Skip to main content



Authentication is the cornerstone of secure information exchange in BluSKY®, because each party must be able to verify that they are communicating with a trusted partner.

Authentication is the process whereby each party verifies the mutual identity. Within the BluBØX architecture, there are two exchanges requiring such verification: administrative login to the BluBØX applications, and control panel communication with the data center.

Administrator Authentication

An administrator is a BluBØX customer with privileges to sign in to the BluSKY application and observe or make changes to an account that controls one or more sites. For an administrator to securely establish a session with the BluBØX cloud, BluBØX must be able to verify the identity of the administrator. The administrator also must be able to verify that he or she is, in fact, logging into the BluBØX website and not an imposter website.

Administrators are authenticated by entering an administrator ID and password to the BluSKY application. The ID/ password combination allows BluBØX to verify that the person attempting to connect to BluBØX is, in fact, using a valid pair of identifiers to gain access to the system. Optionally, administrators may add a second factor for authentication of each log-on using an out-of-band Short Service Message (SMS). This feature affects all administrators within an account. Once activated, when an administrator logs into the system, he or she will receive an email with a login token that must be used to complete the login process. The token is only valid for a limited time and is sent to the email address on file within the administrator’s profile.

The entire ID/password exchange takes place within a Transport Layer Security (TLS) session that begins when the administrator accesses the logon page of the BluSKY® application via Hypertext Transfer Protocol Secure (HTTPS). The TLS session protects the exchange of authentication data by encrypting it, thus establishing secure communication.

Steps are also taken to ensure that the BluSKY administrator can be sure that they are logging in to the real BluSKY® application. This is accomplished through the establishment of the TLS session itself. By checking the validity of the digital certificate presented at the beginning of the TLS session, the administrator can verify that he or she is indeed connected to BluBØX and not another website masquerading as BluBØX. This is possible because BluBØX uses a digital certificate (see section titled “Digital Certificates”) issued by a recognized third-party Certificate Authority who took steps to verify BluBØX’s corporate identity in the process of issuing the certificate.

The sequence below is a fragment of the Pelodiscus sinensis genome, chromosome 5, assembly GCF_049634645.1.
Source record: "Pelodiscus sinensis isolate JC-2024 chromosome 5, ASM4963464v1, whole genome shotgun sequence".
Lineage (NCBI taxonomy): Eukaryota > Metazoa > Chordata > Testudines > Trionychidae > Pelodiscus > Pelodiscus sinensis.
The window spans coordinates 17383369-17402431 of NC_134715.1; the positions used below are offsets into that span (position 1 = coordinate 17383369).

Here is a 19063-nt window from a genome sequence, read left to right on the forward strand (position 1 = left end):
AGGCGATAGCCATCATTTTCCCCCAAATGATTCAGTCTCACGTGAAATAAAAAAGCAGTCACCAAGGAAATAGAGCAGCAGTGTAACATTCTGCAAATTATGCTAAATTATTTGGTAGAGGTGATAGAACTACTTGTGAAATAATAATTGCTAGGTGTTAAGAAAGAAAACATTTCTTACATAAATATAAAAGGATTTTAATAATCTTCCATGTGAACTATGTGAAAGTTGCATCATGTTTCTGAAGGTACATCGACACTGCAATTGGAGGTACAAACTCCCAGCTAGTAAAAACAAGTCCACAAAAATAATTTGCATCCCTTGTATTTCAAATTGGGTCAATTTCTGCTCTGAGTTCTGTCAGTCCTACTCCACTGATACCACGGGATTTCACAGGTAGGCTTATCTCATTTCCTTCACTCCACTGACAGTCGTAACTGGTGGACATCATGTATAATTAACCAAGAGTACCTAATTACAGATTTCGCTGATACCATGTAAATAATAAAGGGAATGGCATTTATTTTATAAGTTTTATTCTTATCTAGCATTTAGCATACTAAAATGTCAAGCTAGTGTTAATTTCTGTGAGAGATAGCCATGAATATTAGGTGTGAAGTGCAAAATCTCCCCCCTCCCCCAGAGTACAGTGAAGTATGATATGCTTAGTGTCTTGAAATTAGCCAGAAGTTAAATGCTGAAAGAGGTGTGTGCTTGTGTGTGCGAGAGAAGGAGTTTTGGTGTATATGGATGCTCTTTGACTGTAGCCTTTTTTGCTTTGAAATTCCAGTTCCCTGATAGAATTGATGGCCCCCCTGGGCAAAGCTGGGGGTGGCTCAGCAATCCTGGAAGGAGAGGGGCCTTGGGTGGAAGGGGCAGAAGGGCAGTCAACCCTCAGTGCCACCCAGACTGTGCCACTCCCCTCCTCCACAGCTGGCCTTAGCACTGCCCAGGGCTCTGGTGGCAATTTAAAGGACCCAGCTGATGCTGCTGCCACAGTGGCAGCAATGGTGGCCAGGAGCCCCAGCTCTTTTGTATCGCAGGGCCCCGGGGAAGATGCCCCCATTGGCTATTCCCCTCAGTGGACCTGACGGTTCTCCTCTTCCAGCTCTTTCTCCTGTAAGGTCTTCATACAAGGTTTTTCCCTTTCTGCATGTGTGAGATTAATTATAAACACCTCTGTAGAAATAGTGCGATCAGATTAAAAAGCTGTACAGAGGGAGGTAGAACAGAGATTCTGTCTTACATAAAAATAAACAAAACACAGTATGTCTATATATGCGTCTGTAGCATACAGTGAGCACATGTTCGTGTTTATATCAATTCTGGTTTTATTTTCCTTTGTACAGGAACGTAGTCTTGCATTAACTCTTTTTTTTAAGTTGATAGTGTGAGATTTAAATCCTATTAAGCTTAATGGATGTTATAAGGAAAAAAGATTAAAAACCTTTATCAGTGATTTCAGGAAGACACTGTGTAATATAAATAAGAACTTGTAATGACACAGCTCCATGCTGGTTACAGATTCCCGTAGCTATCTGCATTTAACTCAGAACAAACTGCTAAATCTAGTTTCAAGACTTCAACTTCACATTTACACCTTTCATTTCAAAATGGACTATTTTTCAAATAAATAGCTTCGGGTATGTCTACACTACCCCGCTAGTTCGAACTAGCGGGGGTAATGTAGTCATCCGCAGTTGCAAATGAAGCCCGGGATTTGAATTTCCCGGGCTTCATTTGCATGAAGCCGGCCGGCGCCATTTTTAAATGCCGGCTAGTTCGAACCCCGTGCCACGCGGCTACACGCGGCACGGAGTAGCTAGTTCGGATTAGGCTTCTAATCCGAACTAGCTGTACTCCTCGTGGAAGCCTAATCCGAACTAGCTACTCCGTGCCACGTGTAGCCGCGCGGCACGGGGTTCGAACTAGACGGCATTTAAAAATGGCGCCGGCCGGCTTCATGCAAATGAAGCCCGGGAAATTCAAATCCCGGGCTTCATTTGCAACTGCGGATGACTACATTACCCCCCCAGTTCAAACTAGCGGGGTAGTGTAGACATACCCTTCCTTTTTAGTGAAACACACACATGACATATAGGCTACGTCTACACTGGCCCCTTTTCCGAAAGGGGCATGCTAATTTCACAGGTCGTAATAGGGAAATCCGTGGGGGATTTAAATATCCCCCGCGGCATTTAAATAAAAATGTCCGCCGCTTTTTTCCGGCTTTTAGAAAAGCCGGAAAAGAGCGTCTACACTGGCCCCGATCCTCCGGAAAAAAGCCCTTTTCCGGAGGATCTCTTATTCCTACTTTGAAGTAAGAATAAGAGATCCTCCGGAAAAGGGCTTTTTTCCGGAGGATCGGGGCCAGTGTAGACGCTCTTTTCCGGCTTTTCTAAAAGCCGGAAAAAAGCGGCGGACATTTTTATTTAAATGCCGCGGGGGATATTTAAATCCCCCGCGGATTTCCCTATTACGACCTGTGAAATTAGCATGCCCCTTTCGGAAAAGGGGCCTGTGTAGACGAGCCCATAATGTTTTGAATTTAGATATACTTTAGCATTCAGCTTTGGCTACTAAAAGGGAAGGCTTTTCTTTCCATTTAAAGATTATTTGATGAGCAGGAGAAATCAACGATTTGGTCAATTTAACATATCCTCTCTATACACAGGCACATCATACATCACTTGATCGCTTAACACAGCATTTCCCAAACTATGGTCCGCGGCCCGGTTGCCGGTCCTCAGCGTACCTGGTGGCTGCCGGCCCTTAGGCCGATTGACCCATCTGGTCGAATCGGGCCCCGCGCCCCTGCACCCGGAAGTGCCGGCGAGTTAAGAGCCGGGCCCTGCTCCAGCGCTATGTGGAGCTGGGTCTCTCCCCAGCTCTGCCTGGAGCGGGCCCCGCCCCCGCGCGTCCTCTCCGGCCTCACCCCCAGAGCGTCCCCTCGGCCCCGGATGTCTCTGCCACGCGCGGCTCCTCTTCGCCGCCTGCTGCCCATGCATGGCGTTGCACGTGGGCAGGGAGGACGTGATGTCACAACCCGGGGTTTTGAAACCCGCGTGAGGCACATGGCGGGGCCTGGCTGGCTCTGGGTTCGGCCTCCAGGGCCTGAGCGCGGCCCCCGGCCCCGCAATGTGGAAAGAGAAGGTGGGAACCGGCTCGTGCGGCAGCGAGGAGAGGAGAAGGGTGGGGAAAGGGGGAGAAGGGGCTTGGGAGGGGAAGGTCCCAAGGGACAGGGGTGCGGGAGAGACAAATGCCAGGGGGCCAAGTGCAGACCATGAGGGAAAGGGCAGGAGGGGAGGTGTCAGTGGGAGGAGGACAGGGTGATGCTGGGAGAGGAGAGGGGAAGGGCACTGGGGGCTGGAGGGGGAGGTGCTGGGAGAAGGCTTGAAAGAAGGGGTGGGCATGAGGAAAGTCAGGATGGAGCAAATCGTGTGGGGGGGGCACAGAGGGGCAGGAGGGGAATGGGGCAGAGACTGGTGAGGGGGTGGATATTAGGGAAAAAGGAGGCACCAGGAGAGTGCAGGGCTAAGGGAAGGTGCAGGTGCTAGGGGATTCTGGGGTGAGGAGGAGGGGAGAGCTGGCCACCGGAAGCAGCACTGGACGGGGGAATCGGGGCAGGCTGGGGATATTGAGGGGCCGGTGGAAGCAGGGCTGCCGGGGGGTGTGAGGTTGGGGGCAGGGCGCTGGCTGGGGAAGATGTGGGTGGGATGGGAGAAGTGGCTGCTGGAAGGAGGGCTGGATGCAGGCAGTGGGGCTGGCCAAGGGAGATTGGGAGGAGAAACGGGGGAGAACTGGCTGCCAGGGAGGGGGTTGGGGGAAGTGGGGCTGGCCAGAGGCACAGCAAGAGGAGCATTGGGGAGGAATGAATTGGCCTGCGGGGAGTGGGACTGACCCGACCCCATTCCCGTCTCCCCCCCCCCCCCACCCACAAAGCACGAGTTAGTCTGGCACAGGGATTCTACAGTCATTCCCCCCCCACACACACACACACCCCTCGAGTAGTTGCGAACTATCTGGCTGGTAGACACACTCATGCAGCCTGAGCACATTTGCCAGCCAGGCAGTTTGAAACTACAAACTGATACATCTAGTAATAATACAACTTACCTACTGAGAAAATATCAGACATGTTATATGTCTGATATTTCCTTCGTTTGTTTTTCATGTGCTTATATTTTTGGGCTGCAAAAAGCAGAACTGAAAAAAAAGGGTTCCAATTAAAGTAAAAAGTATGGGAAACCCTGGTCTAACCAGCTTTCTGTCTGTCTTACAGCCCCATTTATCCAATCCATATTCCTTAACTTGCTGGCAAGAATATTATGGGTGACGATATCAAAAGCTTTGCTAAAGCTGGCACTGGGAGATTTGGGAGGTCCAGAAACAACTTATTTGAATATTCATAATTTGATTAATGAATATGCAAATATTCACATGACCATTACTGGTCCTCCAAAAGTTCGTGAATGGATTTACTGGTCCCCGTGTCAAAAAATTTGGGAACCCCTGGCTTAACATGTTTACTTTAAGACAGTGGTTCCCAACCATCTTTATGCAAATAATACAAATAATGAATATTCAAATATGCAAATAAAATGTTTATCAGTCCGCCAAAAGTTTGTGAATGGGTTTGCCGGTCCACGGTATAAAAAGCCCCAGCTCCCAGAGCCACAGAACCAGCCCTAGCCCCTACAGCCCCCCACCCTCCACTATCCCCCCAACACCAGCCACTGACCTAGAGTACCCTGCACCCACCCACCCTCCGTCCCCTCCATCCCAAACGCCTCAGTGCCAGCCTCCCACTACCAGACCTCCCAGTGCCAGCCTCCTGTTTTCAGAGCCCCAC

Through the process outlined above, the administrator may now be assured that access to an account in the BluBØX system is legitimate.

Mobile Applications

BluBØX meets market demand for mobile access and credentials with our BluSKY for iOS and Android application and our BluBØX Mobile Pass application. These mobile applications seamlessly extend the BluBØX access control and video surveillance platform to a smartphone, integrating door control and credential management with live and recorded video.

BluSKY for iOS and Android is an application designed for use by administrators for mobile access to their account functions. Communications are secured using TLS. The software on the mobile device follows industry best practices by using the iOS Keychain or Android’s Private Mode to secure access. The ID and password used to sign in are secured and stored in the iOS keychain and in Private Mode for Android.

BluBØX Mobile Pass is an iOS or Android application that can be used in place of a physical credential when the BluSKY administrator grants these permissions. It is used to collect, organize, and use digital access passes that have been issued to the application user by their site administrator. Communications are secured using TLS. The BluBØX Mobile Pass application must authenticate itself to the BluBØX API every time it is used. As with BluSKY for iOS and Android, the software on the mobile device follows industry best practices by using the iOS Keychain or Android’s Private Mode to secure access. The iOS Keychain is used to store refresh tokens. Android tokens are secured and stored in Private Mode so only the application has access to the data. BluBØX’s cloud based infrastructure and backend monitoring support provides our operations team the detailed analytics tools they need to detect and investigate security concerns and manage anomalies.